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An excellent New York Times article today analyzed how 2008 has changed politics forever. And nowhere more than North Carolina. Let us count the ways:

BATTLEGROUND: First the primary. When Obama won North Carolina, the late Tim Russert declared that he had won the nomination. Now we’ve had the heady experience of being one of the handful of states that matter in November. And will be for years to come.

But what are the unintended consequences? The campaigns for Governor and Senator – let alone down-ballot races – were starved for airtime and oxygen. Normally, Democratic gubernatorial candidates run 10-12 points ahead of the presidential candidate. This year, Bev Perdue struggled to run even.

RACE: The year Jesse Helms died, a black man will either carry or come close to carrying North Carolina. Now, racial politics has not left us. Witness Sheriff Bissell of Johnston County. But the tide is turning. Our children and grandchildren are less racist than our parents and grandparents.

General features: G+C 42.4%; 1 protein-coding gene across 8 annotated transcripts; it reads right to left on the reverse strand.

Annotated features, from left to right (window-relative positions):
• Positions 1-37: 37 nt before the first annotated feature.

EARLY VOTING: Elections no longer happen on one day. The old tradition of heading to the polling place at your chosen time – then breakfast or lunch at your chosen place – is fading. The Obama campaign realized this simple fact – and maximized it. Just as they won the nomination in large part because, unlike the Clinton campaign, they realized that caucus states counted.

WEB OBSESSION: How many people do you know who are hooked on following politics on line? It’s like porn for nerds. It has even given two political dinosaurs like Carter and me new life.

OUTSIDERS: The biggest factor in the Senate race – aside from the national tide – was Chuck Shumer and the DSCC’s assault on Liddy Dole. Outside groups played a big role for both sides in the governor’s race. This happens when you’re a big swing state.

GROUND GAME: When my old boss Jim Hunt started in politics, he was the master of precinct organization. He used index cars to track voters. He had “keys” in all 100 counties. He even wrote the state party manual on the subject. Then TV ads made precinct organization seemingly obsolete. Now the Internet and microtargeting have revived precinct organization. Nobody is happier than Hunt. You should see how he organized Wilson County this year.

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